PGY2 Matthew Ebia presented a case of a 39 year old female with history of HTN, Type 2 DM, Childs B Cirrhosis, chronic methamphetamine use and recent admission for pyelonephritis who presents with bilateral lower extremity rash x 2 days. The patient was recently admitted for pyelonephritis one week prior after presenting with dysuria, flank pain (R>L) and diffuse abdominal pain with urine culture growing E. coli and CT findings with R pyelonephritis and foci concerning for phlegmon formation. She was treated with ceftriaxone and discharged with ciprofloxacin. Two days prior to admission, patient thought she was bit by a spider and then noticed a non-pruritic rash on her L leg beginning in the popliteal fossa that spread to her R leg and up to her lower abdomen associated with burning pain and swelling. She also noticed the rash on her posterior upper arms. ROS positive for subjective fevers and chills. Social history significant for current heavy alcohol use (5-6 beers and hard liquor per day), current tobacco use and meth user. She works in a factor making pinatas and is homeless (lives at a women’s shelter).
Vitals: T 38.3, HR 148, RR 19, BP 148/91, O2 sat 100% on RA
Physical Exam significant for obese female, tachycardic with regular rhythm, normal pulm exam, nontender abdomen and skin with palpable purpura coalescing into large plaques on the b/l LE and inguinal folds and palpable purpura along the posterior b/l UE, +bilateral LE edema.
CBC: WBC 15.8> Hb 10.4/Hct 33 <Plt 341 (MCV 91.1, RDW 14.7%)
Na 135/K 4.7/Cl 99/HCO3 26/BUN 11/Cr 1.05 <Glucose 244
ALP 242>T.protein 7.2/Albumin 2.7/AST 129/ALT 67/Tbili 1.5/Dbili 0.7
Ca 8.3, Mg 1.7, Phos 3.3
Coags: PT 15.7, INR 1.26
Infectious workup started given patient febrile, tachycardic with leukocytosis with the following findings:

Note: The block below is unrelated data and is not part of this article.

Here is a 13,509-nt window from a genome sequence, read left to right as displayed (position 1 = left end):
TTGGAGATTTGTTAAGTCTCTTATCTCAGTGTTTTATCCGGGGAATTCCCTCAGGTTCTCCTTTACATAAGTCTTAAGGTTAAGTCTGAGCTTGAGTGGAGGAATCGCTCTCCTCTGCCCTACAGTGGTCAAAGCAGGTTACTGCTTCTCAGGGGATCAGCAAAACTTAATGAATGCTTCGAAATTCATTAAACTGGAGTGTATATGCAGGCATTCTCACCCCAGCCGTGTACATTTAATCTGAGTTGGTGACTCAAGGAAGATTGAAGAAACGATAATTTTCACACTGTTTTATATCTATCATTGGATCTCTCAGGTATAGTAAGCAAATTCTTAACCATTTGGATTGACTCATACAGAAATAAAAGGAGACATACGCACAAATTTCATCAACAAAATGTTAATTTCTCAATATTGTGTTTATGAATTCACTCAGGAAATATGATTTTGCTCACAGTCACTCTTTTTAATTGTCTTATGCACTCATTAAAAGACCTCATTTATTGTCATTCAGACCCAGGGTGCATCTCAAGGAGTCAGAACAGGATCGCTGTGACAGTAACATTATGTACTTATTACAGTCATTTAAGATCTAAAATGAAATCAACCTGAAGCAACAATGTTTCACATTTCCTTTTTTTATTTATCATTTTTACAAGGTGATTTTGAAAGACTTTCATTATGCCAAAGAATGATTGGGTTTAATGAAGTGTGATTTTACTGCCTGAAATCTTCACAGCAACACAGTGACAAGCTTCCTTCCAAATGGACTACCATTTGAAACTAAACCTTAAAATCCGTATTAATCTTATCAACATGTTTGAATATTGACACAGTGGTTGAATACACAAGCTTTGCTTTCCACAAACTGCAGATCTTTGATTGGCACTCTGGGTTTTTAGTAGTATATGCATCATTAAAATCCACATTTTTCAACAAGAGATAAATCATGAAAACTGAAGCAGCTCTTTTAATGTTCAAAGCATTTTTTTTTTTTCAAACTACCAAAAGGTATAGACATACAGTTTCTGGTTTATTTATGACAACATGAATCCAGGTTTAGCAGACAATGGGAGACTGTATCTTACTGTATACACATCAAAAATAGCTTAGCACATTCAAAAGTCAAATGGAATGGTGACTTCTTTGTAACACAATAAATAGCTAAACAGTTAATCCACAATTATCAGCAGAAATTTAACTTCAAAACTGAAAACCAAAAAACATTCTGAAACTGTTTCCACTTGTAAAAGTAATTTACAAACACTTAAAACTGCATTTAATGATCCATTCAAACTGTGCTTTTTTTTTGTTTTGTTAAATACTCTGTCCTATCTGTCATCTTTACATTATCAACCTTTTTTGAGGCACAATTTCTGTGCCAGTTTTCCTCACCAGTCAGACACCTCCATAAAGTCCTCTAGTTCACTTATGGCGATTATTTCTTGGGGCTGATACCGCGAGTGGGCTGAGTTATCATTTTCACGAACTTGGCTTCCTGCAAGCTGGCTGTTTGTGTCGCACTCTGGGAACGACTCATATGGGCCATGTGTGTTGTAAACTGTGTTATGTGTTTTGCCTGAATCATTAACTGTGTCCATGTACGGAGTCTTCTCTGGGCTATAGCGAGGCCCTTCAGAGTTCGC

- Blood Cx and UCx negative
- UA with trace protein and 100 mg/dL glucose
- SARS-CoV-2 negative, HIV negative
- Lactate 2.8 (normal 0.5 – 2.2)
- CRP and ESR elevated at 79.2 and 92 respectively
- Hepatitis panel negative
- XR b/l Tib/Fib with subcutaneous edema in both legs without evidence of subcutaneous gas or foreign body
D-Dimer: >20, CTPA negative for pulmonary embolism
Utox positive for amphetamines and opiates (norco given in ED for pain control)
Rheum workup started given the palpable purpura:
- IgA 597 (normal <400)
- ANA Negative
- ANCA 1:40
- C3 and C4 within normal limits
- Cryoglobulin screen positive (trace cryoprecipitate detected at 0.3%)
- RF and anti-CCP negative
Skin biopsy: Leukocytoclastic vasculitis with deep dermal involvement
Treatment: Ciprofloxacin was discontinued and patient was started on Vancomycin and Ceftriaxone for concern of sepsis. CTPA done given tachycardia and elevated DDimer, but was negative for PE. The patient developed new diffuse abdominal pain with associated hemoglobin drop and CT A/P done demonstrated a large R subcapsular renal hematoma with tiny cystic areas in the R kidney concerning for non-drainable intraparenchymal micro-abscesses. IR consulted for angiogram which was done but negative for active extravasation. Rash evolved into multiple tense bullae on b/l LE which Derm reassured that bullous changes overlying pre-existing areas of vasculitis in dependent areas is expected in the evolution given inflammation and necrosis of affected areas. Patient was discharged to shelter with 4 week supply of oral cefidinir. 21 days post-discharge, patient returned for follow up. Rash has improved and now with dry, scabbed lesions and hyperpigmentation on b/l LE without purulence or erythema.
- Bullous Henoch Schonlein Purpura (HSP) is a rare cutaneous manifestation of IgA vasculitis and should prompt further investigation for systemic involvement.
- Early recognition of HSP and the identification of a potential trigger are crucial to guide treatment.
- The mainstay of treatment for medication-induced HSP includes supportive care and avoidance of the offending agent.
- The use of systemic immunosuppression is controversial and its use should depend on severity of organ involvement.
Skin rash differential for the Internist: